HOUSTON, Texas (KTRK) -- After receiving more than $100,000 from donors, artists impacted by a fire in Houston received a big boost from you, the taxpayer.
A giant check with $250,000 was made out to the Houston Arts Alliance and displayed during a news conference on Thursday. It's a figure you may have contributed to.
"When we have faced tragedy in all walks of life, this city has always responded," Mayor Sylvester Turner said. On Friday, ABC13 learned the money from the giant check came from taxpayers.
"Just like we supported restaurants during COVID," Turner explained. "We extended financial help to them as well. We've done it in all different facets."
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COVID relief funds were federal dollars aimed to help businesses stay open and people on the payroll during the pandemic. The $250,000 in taxpayer money the city gave this time went to artists impacted by a fire.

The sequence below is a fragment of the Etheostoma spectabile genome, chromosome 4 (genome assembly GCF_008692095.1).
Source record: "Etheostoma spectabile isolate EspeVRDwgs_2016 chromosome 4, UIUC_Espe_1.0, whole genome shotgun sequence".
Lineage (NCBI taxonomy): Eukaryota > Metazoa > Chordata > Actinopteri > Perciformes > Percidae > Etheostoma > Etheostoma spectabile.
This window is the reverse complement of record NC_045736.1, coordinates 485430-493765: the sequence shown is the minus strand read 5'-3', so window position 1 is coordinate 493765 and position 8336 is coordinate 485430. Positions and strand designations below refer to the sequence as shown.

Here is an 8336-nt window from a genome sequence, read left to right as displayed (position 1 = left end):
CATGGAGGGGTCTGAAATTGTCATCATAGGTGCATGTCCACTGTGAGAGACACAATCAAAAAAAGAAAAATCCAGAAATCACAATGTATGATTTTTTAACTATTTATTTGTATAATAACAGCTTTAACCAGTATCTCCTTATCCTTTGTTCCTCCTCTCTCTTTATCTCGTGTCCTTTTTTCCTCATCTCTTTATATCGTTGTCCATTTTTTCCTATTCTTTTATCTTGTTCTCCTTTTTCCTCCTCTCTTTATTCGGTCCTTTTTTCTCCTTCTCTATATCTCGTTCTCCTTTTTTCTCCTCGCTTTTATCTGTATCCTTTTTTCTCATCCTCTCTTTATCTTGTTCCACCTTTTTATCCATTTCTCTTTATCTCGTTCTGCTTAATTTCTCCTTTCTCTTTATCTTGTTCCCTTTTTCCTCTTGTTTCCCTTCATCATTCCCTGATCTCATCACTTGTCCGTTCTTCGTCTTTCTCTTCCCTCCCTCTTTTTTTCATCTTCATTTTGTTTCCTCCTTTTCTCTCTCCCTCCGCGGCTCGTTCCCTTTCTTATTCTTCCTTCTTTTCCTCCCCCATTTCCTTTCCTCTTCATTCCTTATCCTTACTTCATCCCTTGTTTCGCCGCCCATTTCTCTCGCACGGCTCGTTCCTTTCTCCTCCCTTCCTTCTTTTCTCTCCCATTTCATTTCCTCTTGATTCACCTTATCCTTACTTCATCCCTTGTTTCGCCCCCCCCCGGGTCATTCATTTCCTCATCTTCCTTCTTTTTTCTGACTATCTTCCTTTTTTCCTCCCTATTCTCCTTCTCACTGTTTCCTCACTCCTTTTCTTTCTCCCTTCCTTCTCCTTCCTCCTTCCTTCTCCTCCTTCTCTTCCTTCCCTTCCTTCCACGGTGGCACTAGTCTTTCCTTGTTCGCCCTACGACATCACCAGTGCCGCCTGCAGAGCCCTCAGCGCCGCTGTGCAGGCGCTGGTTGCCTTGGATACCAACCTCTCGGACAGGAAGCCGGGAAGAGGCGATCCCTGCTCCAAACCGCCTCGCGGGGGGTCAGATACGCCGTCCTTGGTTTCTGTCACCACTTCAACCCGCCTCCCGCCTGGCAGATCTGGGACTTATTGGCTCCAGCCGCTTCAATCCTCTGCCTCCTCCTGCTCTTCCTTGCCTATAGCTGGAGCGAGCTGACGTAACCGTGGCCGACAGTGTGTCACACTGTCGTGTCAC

Two months ago, Houston Fire Department officials said someone started a fire at Winter Street Studios. Artists said it caused more than $2 million in damage to their work. To help them, an emergency relief fund was started.
That fund received $250,000 in Houston taxpayer money. We asked the Houston Art Alliance how your tax money will be distributed.
We're told approved applicants will get $3,300 - money they can use for income, housing, a new workspace, or materials.
A city spokesperson said the money came from the Hotel Occupancy Tax, which is used to boost tourism. Use of those funds, Turner said, was the right decision to give to artists who make a profit off their work.
"It doesn't matter what the cause may be," Turner said. "When a group of people are impacted, and they're knocked down through no fault of their own, when they're a tremendous benefit to the city of Houston, I think in this city, we don't leave them out there to fend for themselves."
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Houston Arts Alliance said none of the money will go to rebuilding the structure damaged by the fire. So far, it said more than 50 artists have been approved to receive funding.
They can apply through the end of the month.
In addition to taxpayer money, the artists have received nearly $100,000 through GoFundMe accounts, and other donors gave $70,000 to the relief fund.
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